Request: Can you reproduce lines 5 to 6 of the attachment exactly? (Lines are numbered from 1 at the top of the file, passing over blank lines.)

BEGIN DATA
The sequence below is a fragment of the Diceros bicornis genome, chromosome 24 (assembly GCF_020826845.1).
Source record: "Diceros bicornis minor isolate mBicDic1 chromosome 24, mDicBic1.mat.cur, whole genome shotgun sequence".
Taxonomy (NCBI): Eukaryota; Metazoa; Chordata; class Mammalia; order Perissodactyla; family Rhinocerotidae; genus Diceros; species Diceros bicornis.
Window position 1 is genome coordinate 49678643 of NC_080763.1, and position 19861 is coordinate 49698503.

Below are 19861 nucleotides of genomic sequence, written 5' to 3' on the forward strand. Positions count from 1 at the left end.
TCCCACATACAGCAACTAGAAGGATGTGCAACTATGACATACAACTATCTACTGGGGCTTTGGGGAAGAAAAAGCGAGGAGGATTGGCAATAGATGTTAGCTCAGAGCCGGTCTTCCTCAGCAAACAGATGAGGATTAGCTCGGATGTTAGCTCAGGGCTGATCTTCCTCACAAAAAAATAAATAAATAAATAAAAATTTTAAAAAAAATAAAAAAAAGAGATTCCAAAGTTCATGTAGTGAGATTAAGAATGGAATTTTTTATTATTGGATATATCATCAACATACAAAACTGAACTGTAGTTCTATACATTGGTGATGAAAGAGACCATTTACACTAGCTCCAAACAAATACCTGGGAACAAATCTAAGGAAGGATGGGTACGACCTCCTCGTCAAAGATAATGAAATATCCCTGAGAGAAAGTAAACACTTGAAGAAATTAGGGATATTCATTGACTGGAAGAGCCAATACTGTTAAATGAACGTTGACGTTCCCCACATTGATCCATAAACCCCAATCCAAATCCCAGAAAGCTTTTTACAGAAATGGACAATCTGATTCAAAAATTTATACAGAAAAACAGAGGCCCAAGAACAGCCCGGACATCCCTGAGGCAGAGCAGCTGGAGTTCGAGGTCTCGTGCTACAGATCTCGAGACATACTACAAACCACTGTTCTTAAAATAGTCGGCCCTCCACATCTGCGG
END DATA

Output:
Below are 19861 nucleotides of genomic sequence, written 5' to 3' on the forward strand. Positions count from 1 at the left end.
TCCCACATACAGCAACTAGAAGGATGTGCAACTATGACATACAACTATCTACTGGGGCTTTGGGGAAGAAAAAGCGAGGAGGATTGGCAATAGATGTTAGCTCAGAGCCGGTCTTCCTCAGCAAACAGATGAGGATTAGCTCGGATGTTAGCTCAGGGCTGATCTTCCTCACAAAAAAATAAATAAATAAATAAAAATTTTAAAAAAAATAAAAAAAAGAGATTCCAAAGTTCATGTAGTGAGATTAAGAATGGAATTTTTTATTATTGGATATATCATCAACATACAAAACTGAACTGTAGTTCTATACATTGGTGATGAAAGAGACCATTTACACTAGCTCCAAACAAATACCTGGGAACAAATCTAAGGAAGGATGGGTACGACCTCCTCGTCAAAGATAATGAAATATCCCTGAGAGAAAGTAAACACTTGAAGAAATTAGGGATATTCATTGACTGGAAGAGCCAATACTGTTAAATGAACGTTGACGTTCCCCACATTGATCCATAAACCCCAATCCAAATCCCAGAAAGCTTTTTACAGAAATGGACAATCTGATTCAAAAATTTATACAGAAAAACAGAGGCCCAAGAACAGCCCGGACATCCCTGAGGCAGAGCAGCTGGAGTTCGAGGTCTCGTGCTACAGATCTCGAGACATACTACAAACCACTGTTCTTAAAATAGTCGGCCCTCCACATCTGCGG